NEWCASTLE UPON TYNE, 3 OCT - South Africa might be back in the winning groove having followed their restorative victory against Samoa last week with a dominant 34-16 success against Scotland at St James' Park, but the nightmare of their opening-match defeat by Japan has not been forgotten.
When it was put to him that after the morale-boosting back-to-back triumphs, which put them top of Pool B, his team would be fancied to get a win against USA on Wednesday that would clinch qualification for the quarter-finals, Springboks coach Heyneke Meyer gestured towards his new captain, Fourie du Preez. "I'm going to close Fourie’s ears, because we can’t play as favourites," he said.
"We're at our best if we’re written off so we have to keep the pressure on ourselves. I don’t know why but it’s part of our mentality. If the whole world writes us off, that’s when we come back.
"We’re going to have that ruthlessness and desperation going into Wednesday as well. We don’t talk about favourites. We just take it game by game."
Coming out fighting
It is becoming increasingly clear that, having absorbed the shock of their seismic defeat by the Japanese in Brighton, the Boks used the setback to their advantage, coming out fighting to find a vein of form that had eluded them all year.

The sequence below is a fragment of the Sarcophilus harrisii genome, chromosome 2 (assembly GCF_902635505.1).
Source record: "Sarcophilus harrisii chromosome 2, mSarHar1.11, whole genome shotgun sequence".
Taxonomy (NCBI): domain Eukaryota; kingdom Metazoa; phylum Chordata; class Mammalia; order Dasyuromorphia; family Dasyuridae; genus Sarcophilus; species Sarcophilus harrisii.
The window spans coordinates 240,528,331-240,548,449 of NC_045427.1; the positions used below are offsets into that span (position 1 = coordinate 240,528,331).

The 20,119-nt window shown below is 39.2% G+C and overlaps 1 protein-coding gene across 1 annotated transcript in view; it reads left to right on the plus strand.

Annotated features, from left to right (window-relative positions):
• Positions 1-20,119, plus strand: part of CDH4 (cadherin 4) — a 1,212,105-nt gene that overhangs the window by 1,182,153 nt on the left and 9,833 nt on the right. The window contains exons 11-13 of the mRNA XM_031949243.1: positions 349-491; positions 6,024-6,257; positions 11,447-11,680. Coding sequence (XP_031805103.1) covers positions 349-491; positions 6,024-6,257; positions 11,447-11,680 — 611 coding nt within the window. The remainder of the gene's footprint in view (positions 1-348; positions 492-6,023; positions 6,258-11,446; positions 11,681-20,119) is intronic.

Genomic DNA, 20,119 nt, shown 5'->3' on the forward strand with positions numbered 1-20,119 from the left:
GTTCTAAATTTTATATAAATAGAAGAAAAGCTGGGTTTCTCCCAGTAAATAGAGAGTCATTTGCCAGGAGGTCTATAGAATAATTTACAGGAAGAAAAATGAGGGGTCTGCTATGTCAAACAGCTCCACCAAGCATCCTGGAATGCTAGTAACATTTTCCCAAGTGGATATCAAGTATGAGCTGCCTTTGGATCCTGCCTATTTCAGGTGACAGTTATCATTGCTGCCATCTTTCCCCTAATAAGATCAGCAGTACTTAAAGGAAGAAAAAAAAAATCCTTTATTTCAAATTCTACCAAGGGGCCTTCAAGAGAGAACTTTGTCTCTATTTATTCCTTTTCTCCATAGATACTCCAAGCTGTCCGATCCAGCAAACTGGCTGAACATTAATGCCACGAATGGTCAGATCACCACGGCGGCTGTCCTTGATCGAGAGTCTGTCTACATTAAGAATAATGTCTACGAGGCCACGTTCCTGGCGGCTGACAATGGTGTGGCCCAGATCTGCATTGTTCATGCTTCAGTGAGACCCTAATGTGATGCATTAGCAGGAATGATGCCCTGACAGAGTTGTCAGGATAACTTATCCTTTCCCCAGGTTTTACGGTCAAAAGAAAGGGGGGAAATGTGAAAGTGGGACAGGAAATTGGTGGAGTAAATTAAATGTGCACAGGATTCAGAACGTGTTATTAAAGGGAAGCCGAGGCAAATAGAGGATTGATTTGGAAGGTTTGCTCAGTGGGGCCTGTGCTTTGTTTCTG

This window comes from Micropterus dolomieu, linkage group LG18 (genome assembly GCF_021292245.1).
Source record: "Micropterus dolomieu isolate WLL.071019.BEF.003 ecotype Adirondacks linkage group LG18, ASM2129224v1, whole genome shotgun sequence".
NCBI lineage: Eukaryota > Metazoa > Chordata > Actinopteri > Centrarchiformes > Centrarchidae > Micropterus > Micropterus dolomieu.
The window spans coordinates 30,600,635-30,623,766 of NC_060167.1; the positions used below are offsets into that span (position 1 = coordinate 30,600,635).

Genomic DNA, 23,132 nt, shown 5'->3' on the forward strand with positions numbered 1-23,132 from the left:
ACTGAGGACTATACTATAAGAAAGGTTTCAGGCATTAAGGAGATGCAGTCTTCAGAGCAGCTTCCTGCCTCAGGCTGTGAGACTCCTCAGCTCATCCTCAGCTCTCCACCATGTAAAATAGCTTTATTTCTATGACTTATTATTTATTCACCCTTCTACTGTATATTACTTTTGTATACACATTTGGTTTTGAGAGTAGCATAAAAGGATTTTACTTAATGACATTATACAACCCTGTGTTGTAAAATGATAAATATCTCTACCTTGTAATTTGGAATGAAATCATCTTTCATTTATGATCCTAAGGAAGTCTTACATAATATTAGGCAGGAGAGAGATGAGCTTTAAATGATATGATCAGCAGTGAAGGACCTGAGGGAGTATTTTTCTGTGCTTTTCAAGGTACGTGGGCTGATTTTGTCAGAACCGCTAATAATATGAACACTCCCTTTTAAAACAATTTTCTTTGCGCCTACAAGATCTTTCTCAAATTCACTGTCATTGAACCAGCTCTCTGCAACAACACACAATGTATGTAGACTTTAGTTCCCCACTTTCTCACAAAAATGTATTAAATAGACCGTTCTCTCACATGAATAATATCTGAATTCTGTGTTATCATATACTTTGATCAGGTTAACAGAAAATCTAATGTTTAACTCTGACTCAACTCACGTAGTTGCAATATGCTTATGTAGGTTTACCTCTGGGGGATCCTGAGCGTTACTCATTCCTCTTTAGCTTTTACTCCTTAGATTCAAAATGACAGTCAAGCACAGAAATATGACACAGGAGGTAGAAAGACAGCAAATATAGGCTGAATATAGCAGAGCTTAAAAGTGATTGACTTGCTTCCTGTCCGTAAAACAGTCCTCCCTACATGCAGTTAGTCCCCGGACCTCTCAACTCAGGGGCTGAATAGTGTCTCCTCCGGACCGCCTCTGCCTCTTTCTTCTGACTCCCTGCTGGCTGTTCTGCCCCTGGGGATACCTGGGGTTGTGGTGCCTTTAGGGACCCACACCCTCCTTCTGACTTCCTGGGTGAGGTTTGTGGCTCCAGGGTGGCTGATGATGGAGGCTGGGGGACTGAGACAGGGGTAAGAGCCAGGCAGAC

Against Samoa at Villa Park they ran in six tries in a 44-6 victory. Against the Scots they had to settle for just the three tries, courtesy of Schalk Burger, JP Pietersen and Bryan Habana, but produced a hugely dominant performance driven on by a relentless forward pack in which young locks Eben Etzebeth and Loudewyk de Jager were stand-outs.
Handre Pollard, their 21-year-old-fly half, was equally impressive outside the razor-sharp Jannie du Preez, weighing in with 19 points from his right boot that included his second test drop goal.
The 38-year-old Burger played his part too while Habana’s score (pictured) was his 61st for his country, putting him clear in third place on the all-time international try list.
"You have to take confidence from the good things," said Meyer, who on the debit side had Du Plessis sin-binned for the first time in the prop’s career. "Suddenly our lineout is working with the youngsters. Then there was Handre's kicking performance and our defence. In two games we have given away one try: that’s how you win trophies.
"It’s great to have some sort of momentum but we have to keep our feet on the ground. We have to be humble and learn from our mistakes in the past."
The false start against Japan was possibly the biggest setback in Springboks history. "It's been immense pressure," said Du Preez. "These last two games have been two of the most pressure games I’ve ever played in my life. Not even the 2007 final was as pressured as these two weeks has been."
It is now Scotland, having lost for the first time in the pool, who find themselves under pressure ahead of their match against Samoa at St James' Park next Saturday. For the third time in succession they produced a poor first-half performance and trailed 20-3 at the break, but this time they did not have nearly enough possession or clout to overhaul opponents who were vastly superior, despite an interception score finished off by winger Tommy Seymour.
"I think the score was a fair reflection of the game," said coach Vern Cotter. "We were dominated in the contact area and we struggled to move forward. We don’t seem to have the confidence to start well. It will be something that will definitely be talked about.
"Samoa is now a crunch game. We’ve got seven days to iron out some of the things we didn’t control as well as we would have liked."